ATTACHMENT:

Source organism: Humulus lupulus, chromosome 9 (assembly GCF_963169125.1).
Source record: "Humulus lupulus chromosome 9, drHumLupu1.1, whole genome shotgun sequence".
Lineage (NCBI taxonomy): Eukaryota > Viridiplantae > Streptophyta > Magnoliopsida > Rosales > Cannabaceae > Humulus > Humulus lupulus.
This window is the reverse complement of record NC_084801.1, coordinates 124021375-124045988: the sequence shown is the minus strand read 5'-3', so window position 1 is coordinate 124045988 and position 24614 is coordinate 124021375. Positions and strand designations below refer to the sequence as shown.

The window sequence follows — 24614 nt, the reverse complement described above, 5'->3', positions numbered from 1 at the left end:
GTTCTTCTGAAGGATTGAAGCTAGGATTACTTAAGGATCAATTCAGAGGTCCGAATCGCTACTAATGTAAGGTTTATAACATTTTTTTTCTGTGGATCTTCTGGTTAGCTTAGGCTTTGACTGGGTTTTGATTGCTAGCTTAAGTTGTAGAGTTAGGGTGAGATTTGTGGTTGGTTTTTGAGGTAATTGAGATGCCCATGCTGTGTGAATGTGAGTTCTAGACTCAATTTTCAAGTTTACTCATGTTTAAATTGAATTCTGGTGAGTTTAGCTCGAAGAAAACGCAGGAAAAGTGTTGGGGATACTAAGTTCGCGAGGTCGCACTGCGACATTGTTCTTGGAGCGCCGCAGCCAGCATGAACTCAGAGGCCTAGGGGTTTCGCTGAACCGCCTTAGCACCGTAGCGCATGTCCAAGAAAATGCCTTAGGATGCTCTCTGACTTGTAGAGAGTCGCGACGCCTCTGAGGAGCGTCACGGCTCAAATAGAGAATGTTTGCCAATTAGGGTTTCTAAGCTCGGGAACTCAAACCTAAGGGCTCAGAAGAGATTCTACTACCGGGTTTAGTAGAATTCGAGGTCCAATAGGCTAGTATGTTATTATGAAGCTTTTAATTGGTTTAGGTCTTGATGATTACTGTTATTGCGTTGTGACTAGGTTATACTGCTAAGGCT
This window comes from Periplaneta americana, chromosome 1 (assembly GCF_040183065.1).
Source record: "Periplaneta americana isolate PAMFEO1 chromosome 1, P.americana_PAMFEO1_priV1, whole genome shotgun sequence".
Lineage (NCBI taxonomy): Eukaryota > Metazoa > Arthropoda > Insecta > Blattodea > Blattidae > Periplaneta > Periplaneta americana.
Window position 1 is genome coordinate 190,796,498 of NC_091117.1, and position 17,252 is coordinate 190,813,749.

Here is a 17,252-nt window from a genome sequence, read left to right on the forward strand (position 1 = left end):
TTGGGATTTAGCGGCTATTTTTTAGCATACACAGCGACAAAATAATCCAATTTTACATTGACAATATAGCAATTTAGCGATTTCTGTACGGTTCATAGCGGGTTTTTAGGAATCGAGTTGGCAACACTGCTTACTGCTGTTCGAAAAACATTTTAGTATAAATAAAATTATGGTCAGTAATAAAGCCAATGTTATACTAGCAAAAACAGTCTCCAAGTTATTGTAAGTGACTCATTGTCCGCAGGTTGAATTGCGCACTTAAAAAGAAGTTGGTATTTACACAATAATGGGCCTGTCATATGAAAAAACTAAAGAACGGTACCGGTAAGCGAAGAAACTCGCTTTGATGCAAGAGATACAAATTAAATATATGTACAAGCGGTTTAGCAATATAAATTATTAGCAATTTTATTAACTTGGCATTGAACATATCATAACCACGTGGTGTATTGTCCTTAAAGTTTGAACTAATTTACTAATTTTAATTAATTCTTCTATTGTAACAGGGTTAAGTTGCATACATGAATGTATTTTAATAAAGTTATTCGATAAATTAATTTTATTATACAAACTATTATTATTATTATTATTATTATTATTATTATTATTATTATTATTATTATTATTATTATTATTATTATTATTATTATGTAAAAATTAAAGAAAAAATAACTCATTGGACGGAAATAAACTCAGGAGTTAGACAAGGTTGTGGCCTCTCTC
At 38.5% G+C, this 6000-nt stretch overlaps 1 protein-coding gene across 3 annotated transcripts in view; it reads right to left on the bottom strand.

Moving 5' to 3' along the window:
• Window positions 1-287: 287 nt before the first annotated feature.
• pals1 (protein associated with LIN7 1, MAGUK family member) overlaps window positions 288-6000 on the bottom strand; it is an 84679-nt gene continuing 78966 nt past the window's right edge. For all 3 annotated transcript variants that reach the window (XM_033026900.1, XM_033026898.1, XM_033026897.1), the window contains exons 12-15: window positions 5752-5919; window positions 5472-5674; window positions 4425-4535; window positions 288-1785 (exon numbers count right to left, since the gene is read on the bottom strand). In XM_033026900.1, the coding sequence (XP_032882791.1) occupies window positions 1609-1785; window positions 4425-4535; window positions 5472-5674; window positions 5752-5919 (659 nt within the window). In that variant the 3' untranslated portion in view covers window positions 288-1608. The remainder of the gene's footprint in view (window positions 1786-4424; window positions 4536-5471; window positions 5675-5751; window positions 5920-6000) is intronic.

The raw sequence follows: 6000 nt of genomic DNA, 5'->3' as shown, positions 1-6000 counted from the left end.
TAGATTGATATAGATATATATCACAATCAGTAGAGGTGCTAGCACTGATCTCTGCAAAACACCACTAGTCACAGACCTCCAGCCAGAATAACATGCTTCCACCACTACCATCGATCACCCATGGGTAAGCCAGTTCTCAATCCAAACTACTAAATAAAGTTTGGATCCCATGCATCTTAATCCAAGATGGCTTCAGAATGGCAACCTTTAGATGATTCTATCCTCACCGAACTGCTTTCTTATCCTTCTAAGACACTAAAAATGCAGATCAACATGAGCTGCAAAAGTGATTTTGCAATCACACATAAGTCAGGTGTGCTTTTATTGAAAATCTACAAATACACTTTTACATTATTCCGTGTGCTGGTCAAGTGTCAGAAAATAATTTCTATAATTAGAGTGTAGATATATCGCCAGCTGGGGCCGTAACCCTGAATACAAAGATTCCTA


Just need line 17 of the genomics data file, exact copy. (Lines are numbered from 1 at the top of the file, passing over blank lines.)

The raw sequence follows: 6000 nt of genomic DNA, 5'->3' as shown, positions 1-6000 counted from the left end.